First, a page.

Patton Oswalt is an addict. He’s not the whisky-swilling, pill-swallowing, or coke-snorting type that would make for a great Lifetime movie. No, his vice can be found in a dark room filled with shady characters, hushed murmurs, sticky floors, and the smell of burned popcorn – the cinema.
For most people, movies offer a chance to escape. For Patton, however, the celluloid projected on screen would serve as a compulsion that would dictate his schedule and limit his interactions for years on end.
In Patton Oswalt’s second book, Silver Screen Fiend, we learn that despite having what some would call an already successful career as a stand-up comedian and a then-writer for Mad TV in 1995, he wasn’t satisfied. Embittered by his contemporaries who were seemingly having more artistically satisfying and successful careers, a double feature of Sunset Boulevard and Ace in the Hole at the New Beverly Cinema would be Patton’s first hit of a new drug that would serve a “day spa” for his depression.
With the benefit of his “$5-a night film school,” Patton Oswalt is able to consume over 250 movies in just a few short years all while dutifully checking off his conquests in his three favorite film guides. The mind-boggling number of films (which he graciously catalogs for us) doesn’t even include rentals or those broadcast on television, no doubt contributing to the encyclopedic knowledge of popular culture he is known to reference on stage. This book goes on to follow the self-professed “sprocket fiend” as he further ascends the entertainment landscape and the Los Angeles comedy scene in the late ‘90’s from buzzworthy performances at Largo to his own silver screen debut in Down Periscope and sitcom stardom on The King of Queens. Throughout this journey the reader sees Patton struggle through his insecurities as a comedian and actor, while appreciating the art that seems just out of reach.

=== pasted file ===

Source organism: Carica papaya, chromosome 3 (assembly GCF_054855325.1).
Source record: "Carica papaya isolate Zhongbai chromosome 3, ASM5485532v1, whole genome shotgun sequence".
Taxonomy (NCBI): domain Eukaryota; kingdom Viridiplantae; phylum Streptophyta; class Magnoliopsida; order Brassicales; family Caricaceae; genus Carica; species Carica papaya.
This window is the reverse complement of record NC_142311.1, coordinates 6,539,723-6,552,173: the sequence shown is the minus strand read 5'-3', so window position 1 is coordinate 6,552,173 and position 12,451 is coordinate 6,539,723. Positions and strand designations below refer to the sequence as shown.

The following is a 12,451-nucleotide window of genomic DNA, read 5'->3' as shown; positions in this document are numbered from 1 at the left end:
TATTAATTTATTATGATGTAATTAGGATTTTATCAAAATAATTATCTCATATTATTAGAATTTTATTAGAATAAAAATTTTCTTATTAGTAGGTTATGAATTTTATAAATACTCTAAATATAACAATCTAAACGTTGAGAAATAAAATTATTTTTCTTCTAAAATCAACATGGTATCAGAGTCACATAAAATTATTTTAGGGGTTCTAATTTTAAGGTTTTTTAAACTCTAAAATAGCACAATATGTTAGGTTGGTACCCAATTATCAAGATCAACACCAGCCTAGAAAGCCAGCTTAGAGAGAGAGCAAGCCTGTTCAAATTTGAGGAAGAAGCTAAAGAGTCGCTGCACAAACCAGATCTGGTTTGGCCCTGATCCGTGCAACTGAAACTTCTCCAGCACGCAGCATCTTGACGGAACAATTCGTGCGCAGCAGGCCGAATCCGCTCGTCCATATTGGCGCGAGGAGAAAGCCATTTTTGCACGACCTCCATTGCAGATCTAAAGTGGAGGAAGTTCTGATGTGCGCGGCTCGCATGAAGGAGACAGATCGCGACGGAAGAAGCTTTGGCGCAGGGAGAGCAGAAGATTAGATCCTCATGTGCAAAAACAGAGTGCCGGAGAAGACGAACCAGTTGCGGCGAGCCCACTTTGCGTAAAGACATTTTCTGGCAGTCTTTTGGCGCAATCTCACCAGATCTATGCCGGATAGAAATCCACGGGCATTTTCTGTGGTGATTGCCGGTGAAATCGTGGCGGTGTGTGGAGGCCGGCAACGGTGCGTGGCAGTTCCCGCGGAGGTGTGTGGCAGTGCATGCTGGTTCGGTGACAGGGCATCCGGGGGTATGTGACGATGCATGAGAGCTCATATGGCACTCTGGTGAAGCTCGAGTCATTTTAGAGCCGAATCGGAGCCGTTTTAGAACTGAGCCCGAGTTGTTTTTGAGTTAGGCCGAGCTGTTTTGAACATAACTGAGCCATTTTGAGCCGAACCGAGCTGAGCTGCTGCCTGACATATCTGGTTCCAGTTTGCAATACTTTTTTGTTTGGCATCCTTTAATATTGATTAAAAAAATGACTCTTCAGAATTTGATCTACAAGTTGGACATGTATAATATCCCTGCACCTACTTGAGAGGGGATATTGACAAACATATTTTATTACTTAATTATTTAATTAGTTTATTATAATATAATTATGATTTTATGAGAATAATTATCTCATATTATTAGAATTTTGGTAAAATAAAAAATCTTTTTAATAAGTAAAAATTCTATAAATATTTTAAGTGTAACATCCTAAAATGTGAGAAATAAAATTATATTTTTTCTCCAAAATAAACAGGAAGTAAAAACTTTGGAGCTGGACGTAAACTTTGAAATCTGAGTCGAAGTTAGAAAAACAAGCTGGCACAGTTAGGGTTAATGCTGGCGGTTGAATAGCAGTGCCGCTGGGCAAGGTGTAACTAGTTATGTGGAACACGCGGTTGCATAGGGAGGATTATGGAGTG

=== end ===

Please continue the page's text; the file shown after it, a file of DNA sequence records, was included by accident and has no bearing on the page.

Oswalt is proving himself to be a formidable storyteller, and the stories he pens are as eclectic as the movies he devours. Highlights include vignettes about cringe-worthy stand-up sets, the author’s reaction to the much-anticipated The Phantom Menace, and an attempt to perform the near mythological Jerry Lewis debacle, The Day the Clown Cried (if you’re unfamiliar with this, do a google search now!). Patton has ditched the disjointed storytelling seen in his first novel Zombie, Spaceship Wasteland and replaced it instead with a much more linear and fluid style of writing. Verbose at times, the book also suffers from a liberal use of distracting footnotes. You don’t have to be a cinephile to enjoy this book, although it certainly helps. If nothing else, through his narrative, Oswalt gives a daunting checklist of great and not-so-great works of art.
Though the book doesn’t mirror Oswalt’s stand-up comedy, there’s plenty of humor to be found within. And, if you’re a fan of the comedian himself, this book offers considerable insight into the man behind the jokes. Silver Screen Fiend might not make you laugh out loud like Tina Fey’s Bossy Pants, and it’s not a fluid, side-splitting memoir in the style of David Sedaris. What Oswalt does deliver is equal parts memoir, film guide, and love song to the silver screen. As a struggling comedian coming to terms with both failure and success, envy and acceptance, Oswalt echoes the voice within all of us that desires to be something great and not just sit in the audience to watch our lives unfold.
Preston Burt knows the lure of the celluloid himself having managed both a Blockbuster the local 4-screen cinema in Oxford, MS during college. A freelance writer, he has previously written for Paste, RETRO Magazine, and the Screen Crush Network. Follow him at @nocashvalue80.